In many ways, Reel World is not just a film and video festival, but a grassroots movement focused on giving opportunity to and celebrating diversity in the arts. Every April, Reel World screens film and videos from a variety of communities as well as provides support and encouragement to new filmmakers through their Reel World Foundation. Founded by actress Tonya Williams (from Young and the Restless and Polka Dot Door!) they also promote local filmmakers with a promise of 50 to 75% Canadian content. Reel World is a festival with a message.

European Union Film Festival
If you missed seeing the latest films from some of Europe's finest at TIFF in September, don't fret. There's a good chance many of them will turn up at the European Union Film Festival. Collaborating with EU consulates and cultural institutes, this completely free film festival takes over the Royal every November, offering up some great films from EU nations, from Ireland to Estonia and all the places in between. Get a glimpse of some of next year's contenders for Best Foreign Film Oscars 3 months before everyone else.

Regent Park Film Festival
Totally independent and always free, Regent Park Film Festival work with and for the community, presenting a variety of films and events, both international and locally produced. Using film as a way to reach out to the community and beyond, the Regent Park film festival has expanded to include year round programming such as summer outdoor screenings and community workshops, always at no cost. Going into its 11th year, it shows how art and film can be inclusive and engaging at the same time.

Toronto Palestine Film Festival
Taking place every September, the Toronto Palestine film festival is ready for anyone who didn't get enough of a film fix from TIFF. Only in its 6th year, this festival has quickly established a strong audience for its selection of Palestinian film and music. In addition to highlights from the year's best Palestinian films, there is also an annual art show and the very popular Palestinian Brunch, one of the hottest tickets of the festival.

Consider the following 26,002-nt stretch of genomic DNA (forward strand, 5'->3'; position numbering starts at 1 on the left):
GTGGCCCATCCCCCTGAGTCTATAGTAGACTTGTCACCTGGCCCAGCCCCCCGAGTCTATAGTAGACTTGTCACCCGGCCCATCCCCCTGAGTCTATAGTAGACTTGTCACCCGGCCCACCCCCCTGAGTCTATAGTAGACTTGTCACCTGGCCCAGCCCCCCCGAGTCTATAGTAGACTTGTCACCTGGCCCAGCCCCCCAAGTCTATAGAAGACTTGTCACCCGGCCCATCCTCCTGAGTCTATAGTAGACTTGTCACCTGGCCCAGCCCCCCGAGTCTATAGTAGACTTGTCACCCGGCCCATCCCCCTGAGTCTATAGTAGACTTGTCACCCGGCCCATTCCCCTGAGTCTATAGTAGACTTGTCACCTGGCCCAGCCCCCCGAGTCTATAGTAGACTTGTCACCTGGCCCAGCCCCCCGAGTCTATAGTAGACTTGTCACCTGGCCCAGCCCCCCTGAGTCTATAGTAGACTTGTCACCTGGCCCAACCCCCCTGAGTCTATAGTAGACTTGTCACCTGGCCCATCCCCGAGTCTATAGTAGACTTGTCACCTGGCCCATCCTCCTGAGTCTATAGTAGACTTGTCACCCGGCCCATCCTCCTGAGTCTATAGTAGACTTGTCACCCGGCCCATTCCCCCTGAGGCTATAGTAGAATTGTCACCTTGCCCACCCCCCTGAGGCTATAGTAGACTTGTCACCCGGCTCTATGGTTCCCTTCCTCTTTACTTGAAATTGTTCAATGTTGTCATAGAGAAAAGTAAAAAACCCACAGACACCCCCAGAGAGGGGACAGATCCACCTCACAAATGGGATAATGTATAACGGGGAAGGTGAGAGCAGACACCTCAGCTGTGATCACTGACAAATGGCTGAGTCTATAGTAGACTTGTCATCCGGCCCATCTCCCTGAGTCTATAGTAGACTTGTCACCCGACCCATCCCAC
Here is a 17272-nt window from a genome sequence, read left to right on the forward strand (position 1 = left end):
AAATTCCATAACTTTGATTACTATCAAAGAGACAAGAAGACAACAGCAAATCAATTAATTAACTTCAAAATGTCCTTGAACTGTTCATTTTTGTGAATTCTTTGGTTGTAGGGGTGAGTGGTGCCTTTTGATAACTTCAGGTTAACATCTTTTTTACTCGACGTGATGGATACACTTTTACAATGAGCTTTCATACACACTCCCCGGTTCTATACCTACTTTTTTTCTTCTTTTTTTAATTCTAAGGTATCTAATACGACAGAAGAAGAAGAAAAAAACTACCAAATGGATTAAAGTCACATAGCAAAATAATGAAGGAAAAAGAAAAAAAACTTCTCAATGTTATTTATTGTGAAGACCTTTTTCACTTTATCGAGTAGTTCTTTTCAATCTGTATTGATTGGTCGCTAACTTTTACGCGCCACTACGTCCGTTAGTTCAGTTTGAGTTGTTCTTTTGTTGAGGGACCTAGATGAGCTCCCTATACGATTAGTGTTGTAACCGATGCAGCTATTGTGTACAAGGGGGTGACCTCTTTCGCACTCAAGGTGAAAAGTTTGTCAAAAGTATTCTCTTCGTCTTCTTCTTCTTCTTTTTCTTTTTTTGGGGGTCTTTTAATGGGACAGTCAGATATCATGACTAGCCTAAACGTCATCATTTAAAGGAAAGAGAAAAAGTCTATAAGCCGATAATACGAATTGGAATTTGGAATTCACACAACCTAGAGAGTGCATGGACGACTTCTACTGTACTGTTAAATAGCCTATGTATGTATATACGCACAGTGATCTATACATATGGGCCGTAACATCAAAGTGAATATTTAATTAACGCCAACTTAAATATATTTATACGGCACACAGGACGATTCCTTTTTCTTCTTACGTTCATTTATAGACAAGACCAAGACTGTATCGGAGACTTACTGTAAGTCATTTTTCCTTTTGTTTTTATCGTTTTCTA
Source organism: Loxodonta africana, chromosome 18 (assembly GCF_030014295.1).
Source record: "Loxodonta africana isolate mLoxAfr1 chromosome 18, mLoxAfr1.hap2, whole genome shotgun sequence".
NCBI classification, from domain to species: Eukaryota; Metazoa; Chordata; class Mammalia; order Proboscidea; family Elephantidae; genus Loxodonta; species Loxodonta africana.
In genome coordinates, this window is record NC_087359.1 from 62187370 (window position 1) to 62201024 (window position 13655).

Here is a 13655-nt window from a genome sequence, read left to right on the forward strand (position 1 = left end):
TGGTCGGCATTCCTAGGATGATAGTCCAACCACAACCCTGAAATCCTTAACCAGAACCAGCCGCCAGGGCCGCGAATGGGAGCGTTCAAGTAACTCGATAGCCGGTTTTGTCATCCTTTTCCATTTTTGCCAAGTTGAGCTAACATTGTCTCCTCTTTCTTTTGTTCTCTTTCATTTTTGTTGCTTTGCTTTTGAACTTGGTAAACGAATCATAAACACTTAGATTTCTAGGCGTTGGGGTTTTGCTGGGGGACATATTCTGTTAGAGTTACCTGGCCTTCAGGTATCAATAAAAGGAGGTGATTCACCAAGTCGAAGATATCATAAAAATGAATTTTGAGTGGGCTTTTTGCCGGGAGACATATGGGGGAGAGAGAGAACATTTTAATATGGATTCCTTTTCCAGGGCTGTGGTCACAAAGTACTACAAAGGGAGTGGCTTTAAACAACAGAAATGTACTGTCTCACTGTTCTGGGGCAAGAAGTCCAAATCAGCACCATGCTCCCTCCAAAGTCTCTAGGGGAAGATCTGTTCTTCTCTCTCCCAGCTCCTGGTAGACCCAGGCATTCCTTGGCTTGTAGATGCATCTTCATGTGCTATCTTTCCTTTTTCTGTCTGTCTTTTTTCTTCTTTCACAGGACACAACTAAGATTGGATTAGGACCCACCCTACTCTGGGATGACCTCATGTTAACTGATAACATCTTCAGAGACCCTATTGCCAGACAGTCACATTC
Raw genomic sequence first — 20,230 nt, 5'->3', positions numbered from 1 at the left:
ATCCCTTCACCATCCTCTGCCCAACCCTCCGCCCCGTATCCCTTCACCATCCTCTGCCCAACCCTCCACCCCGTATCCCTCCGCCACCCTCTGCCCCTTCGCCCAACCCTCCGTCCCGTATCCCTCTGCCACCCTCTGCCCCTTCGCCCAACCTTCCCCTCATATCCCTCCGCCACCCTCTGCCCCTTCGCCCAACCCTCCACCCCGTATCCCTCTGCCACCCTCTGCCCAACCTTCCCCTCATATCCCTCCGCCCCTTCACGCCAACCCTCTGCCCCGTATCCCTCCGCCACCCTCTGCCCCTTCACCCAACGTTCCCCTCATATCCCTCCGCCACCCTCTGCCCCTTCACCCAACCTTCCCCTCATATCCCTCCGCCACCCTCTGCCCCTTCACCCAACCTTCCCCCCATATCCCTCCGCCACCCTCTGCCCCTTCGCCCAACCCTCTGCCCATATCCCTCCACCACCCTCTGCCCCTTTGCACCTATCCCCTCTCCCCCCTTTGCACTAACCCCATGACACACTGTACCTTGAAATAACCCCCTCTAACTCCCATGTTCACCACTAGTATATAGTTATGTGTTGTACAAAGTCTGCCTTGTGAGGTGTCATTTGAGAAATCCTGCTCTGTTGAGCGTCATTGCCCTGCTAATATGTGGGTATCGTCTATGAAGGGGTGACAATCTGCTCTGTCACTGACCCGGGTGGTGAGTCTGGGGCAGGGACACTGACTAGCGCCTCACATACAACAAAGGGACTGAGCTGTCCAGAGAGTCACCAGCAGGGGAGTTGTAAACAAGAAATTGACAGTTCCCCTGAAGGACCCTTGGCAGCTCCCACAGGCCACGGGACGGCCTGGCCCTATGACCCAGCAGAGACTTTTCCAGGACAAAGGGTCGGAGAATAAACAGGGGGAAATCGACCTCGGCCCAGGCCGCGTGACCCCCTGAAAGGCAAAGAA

ImagineNative Film and Media Arts Festival
Since 1998, imagineNative has been showcasing emerging and established indigenous film and new media artists from Canada and beyond. With a wide range of features, shorts programs featuring local talent, plus great new media exhibits and their annual concert The Beat (featuring popular aboriginal performers), the imagineNative festival gives voice to a diverse collection of indigenous artists from all over the world.

Is your favourite local film festival missing? Add it to the comments below.



Steve Veale / September 25, 2013 at 10:41 am
Oh no! You missed a good one! Some would say great...... The Toronto Independent Film Festival ("TO indie") just finished it's 4th annual presentation at the Carlton Cinemas. We screen the exact dates as TIFF. Each night we show two Feature Films (6 pm and 9 pm) and then a "Block of Shorts" at approx. 7:30 pm. A mere $8 ticket will cover one Feature and the Shorts. The TO indie shows the best of low-budget independent filmmaking from Canada and around the world. As for the best place to watch a festival, check out the renovated Carlton and its large lobby spaces - good for gathering after to discuss the film and meet the filmmakers. I urge everyone to check out the new website for TFFA - The Film Festivals Association. www.torontofilmfestivals.com. Toronto more film festival per year than any other city in the world.
TS / September 25, 2013 at 11:32 am
I think you forgot Sprockets.